Wednesday, February 24, 2010

Chesterton and paleolithic man

In The Everlasting Man, Chesterton spends a great deal of time arguing that man did not evolve into a spiritual being, but rather that man was spiritual from the beginning. He uses the Cro-magnon cave paintings as examples of paleolithic man creating genuine art:
For in the plain matter like the pictures there is in fact not a trace of any such development or degree. Monkeys did not begin pictures and men finish them; Pithecanthropus did not draw a reindeer badly and Homo Sapiens draw it well. The higher animals did not draw better and better portraits; the dog did not paint better in his best period than in his early bad manner as a jackal; the wild horse was not an Impressionist and the race horse a Post-Impressionist. All we can say of this notion of reproducing things in shadow or representative shape is that it exists nowhere in nature except in man; and that we cannot even talk about it without treating man as something separate from nature. In other words, every sane sort of history must begin with man as man, a thing standing absolute and alone. (Ch. 1)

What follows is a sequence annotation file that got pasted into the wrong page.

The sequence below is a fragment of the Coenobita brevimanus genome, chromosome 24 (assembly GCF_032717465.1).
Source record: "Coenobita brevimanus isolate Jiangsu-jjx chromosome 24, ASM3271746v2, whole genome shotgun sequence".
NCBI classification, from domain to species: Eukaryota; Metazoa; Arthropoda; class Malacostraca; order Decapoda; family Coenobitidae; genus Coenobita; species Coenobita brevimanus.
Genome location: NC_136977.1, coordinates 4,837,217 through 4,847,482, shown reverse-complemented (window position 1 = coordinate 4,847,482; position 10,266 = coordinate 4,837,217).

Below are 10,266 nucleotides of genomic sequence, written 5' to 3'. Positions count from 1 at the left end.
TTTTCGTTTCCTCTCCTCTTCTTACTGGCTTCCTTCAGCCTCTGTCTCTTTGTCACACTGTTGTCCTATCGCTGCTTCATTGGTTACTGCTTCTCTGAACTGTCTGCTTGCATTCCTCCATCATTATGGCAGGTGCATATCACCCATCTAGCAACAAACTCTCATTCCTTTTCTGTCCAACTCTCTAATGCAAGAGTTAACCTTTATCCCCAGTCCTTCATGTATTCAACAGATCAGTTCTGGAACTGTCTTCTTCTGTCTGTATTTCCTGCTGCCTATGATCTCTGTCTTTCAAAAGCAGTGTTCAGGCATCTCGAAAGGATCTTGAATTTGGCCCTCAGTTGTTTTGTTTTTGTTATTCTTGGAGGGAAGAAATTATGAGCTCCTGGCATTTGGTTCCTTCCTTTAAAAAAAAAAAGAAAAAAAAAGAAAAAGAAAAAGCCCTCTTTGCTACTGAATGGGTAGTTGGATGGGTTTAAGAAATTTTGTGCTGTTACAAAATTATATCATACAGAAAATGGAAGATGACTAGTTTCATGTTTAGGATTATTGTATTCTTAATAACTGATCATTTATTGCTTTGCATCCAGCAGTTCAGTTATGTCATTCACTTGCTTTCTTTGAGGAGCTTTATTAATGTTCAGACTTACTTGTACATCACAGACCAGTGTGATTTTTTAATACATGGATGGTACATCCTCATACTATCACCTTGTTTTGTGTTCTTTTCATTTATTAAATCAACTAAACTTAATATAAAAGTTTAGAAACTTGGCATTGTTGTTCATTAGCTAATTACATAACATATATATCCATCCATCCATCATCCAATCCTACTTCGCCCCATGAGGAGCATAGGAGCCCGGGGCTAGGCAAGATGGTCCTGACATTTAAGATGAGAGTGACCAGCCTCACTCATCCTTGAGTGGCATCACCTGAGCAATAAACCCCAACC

Now archeology is beginning to discover the same thing. Recent finds in Turkey affirm that corporate worship on a very elaborate scale predates even agriculture itself (see Smithsonian article):
To Schmidt [the chief archaeologist on the dig] and others, these new findings suggest a novel theory of civilization. Scholars have long believed that only after people learned to farm and live in settled communities did they have the time, organization and resources to construct temples and support complicated social structures. But Schmidt argues it was the other way around: the extensive, coordinated effort to build the monoliths literally laid the groundwork for the development of complex societies.
Religion did not come from agriculture; rather, agriculture came from religion!


Joe said...

It is a magnificent find but it is a bit premature to draw certain conclusions. Having said that, it seems quite reasonable to believe that at the first moment of homo sapien consciousness, there was the power of reflection and abstraction which makes art, morality, and religion possible. And so, it is entirely plausible that religion preceeds agriculture (I suspect that it probably does).

Robert Gotcher said...

My sentiment exactly. And Chesterton's.